As you may have heard, this week the FCC approved net neutrality rules that sought to strike compromise between Internet companies, broadband providers and consumers. The nitty-gritty starts on page 27 of the document, but here’s the gist:
Transparency: Broadband providers for both wired and wireless Internet must disclose their network management policies.
No Blocking: Wired broadband providers may not block any lawful content, applications or services. Wireless broadband providers are not required to allow all applications and services, but may not block any lawful Websites applications that compete with its telephony or video service. This is all subject to “reasonable network management.”
No Discrimination: Wired broadband providers may not speed up or slow down individual types of lawful traffic, with exceptions for reasonable network management. No such rules apply to wireless broadband.
As the Washington Post’s Cecilia Kang notes, one of the major sticking points is that last rule, which would govern deals between an Internet company and a broadband provider for faster delivery (also known as “paid prioritization”). Although the rules allow for paid prioritization, these deals would “raise significant cause for concern” according to the FCC, and would be subject to increased scrutiny.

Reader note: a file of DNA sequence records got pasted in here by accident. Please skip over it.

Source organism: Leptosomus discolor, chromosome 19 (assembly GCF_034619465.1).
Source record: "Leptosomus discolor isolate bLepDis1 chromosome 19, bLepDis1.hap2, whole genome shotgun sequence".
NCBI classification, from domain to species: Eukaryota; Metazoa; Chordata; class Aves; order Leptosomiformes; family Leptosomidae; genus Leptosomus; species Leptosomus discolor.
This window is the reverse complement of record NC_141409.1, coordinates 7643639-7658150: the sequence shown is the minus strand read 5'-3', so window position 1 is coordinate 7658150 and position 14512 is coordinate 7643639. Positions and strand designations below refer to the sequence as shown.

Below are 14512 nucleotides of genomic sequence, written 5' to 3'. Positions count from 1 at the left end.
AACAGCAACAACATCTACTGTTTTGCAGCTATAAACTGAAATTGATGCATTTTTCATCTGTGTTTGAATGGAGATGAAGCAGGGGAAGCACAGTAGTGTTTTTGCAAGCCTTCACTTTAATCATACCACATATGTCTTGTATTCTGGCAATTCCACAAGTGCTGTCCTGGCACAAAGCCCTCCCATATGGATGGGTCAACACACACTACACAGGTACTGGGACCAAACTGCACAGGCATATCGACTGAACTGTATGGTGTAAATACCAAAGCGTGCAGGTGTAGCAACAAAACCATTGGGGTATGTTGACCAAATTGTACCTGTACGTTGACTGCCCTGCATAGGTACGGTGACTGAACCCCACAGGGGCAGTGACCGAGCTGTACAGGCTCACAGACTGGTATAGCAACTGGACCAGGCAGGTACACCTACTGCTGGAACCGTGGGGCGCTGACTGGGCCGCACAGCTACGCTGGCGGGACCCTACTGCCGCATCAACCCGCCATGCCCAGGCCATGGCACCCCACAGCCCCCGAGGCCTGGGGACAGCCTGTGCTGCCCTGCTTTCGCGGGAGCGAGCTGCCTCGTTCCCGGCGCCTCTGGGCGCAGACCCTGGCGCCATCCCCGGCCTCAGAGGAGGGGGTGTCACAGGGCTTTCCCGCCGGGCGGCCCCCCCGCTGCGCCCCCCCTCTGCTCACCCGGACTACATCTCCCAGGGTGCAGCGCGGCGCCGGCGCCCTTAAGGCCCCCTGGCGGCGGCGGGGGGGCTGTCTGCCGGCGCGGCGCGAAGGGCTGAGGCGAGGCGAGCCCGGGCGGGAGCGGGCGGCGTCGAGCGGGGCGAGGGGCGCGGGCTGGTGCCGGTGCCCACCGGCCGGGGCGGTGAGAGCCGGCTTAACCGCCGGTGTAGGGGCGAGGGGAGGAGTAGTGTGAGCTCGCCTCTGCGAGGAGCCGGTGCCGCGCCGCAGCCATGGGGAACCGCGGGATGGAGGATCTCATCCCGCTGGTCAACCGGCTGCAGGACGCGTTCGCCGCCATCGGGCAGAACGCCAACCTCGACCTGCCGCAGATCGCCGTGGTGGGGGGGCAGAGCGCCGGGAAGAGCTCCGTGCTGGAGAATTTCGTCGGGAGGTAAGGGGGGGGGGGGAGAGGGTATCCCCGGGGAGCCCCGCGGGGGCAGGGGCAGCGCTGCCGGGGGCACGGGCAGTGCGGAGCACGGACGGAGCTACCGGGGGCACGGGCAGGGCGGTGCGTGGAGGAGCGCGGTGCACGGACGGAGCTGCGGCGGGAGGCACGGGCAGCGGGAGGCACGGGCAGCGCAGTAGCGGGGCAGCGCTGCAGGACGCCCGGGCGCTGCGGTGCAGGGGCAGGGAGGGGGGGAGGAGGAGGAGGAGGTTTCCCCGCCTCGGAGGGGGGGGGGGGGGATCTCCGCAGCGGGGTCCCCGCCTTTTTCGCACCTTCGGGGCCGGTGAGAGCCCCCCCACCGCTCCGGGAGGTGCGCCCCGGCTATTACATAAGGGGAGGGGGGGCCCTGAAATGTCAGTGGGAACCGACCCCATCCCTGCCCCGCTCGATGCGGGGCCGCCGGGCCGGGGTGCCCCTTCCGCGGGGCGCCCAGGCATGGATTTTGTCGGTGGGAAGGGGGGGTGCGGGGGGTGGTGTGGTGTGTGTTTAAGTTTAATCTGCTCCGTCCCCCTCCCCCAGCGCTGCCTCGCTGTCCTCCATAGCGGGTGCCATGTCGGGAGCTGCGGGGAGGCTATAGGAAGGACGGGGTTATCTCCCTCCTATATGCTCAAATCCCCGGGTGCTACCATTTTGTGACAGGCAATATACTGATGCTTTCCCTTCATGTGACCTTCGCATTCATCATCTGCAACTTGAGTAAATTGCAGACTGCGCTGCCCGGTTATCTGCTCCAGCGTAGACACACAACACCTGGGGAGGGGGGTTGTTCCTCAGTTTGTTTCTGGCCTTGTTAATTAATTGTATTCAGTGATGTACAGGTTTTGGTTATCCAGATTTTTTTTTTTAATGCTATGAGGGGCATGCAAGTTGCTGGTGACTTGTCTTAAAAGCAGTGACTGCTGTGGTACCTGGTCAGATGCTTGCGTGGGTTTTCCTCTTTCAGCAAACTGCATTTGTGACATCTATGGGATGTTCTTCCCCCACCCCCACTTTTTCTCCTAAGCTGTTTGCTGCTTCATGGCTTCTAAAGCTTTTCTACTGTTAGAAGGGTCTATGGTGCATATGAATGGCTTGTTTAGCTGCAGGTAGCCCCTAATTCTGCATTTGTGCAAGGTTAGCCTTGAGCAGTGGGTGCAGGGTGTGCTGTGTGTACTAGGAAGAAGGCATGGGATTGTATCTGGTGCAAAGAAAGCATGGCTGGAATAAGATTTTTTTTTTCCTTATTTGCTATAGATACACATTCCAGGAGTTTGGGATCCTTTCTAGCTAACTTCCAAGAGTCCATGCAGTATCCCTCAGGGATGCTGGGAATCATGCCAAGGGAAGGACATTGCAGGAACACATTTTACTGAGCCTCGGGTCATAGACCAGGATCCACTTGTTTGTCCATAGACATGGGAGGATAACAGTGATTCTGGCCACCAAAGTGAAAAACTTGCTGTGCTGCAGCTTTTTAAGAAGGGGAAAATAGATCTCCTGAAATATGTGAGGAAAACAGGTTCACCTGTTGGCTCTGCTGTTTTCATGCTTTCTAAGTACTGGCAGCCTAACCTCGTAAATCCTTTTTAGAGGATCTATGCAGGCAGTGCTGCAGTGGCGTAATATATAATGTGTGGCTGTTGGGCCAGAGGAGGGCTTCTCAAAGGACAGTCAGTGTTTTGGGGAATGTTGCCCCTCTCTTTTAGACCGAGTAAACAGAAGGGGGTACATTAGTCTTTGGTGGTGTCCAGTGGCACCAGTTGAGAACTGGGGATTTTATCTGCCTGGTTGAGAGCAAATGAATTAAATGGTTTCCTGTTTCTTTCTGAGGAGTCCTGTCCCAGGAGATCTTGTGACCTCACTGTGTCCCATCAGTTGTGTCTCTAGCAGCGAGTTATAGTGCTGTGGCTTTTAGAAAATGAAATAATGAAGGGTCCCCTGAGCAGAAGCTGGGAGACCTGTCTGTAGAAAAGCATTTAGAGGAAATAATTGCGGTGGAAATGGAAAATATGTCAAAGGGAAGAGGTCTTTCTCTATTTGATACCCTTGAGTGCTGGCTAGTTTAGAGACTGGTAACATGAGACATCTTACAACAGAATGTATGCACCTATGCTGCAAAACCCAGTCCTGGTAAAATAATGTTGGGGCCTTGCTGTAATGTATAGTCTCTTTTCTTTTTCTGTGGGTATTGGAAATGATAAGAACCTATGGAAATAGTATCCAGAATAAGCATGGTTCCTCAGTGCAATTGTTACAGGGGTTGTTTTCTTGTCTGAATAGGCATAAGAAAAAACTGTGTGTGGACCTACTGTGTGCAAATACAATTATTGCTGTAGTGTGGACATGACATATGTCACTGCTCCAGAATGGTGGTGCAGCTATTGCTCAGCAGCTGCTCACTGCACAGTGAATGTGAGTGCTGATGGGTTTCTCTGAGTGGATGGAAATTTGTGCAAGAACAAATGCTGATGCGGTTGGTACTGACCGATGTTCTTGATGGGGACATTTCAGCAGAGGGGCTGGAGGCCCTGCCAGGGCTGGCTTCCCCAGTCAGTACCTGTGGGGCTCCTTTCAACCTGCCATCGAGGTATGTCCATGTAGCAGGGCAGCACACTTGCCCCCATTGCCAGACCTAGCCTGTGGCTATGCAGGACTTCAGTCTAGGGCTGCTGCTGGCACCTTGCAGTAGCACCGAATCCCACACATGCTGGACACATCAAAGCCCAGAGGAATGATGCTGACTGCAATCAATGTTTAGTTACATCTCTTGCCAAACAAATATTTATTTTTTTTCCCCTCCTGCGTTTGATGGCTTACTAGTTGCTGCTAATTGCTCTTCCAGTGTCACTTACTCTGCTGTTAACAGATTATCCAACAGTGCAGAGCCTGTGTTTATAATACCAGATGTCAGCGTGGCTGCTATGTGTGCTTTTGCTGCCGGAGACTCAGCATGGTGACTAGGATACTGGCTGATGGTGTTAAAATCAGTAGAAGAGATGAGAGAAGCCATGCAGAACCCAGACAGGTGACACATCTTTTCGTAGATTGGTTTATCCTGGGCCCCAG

How will the FCC’s rules be enforced? Using the same process as its cable access complaint rules, the FCC will allow users to submit formal complaints, which are reviewed on a case-by-case basis. In most cases the burden of proof will be on users, but based on the evidence, the FCC can also make Internet providers prove they weren’t breaking the rules. The FCC believes it can “issue citations and impose forfeiture penalties for violations of our rules.” See page 82 of the document for more on enforcement.
However, Bnet’s Erik Sherman argues that the rules may not even exist, because only one commissioner voted completely in favor of the rules along with Chairman Julius Genachowski, according to the FCC’s own press release. One commissioner voted “in part” while the remaining two dissented. With no clear 3-2 vote, the rules as a whole were not technically approved.
In other words, the battle over the Internet’s future is far from over.
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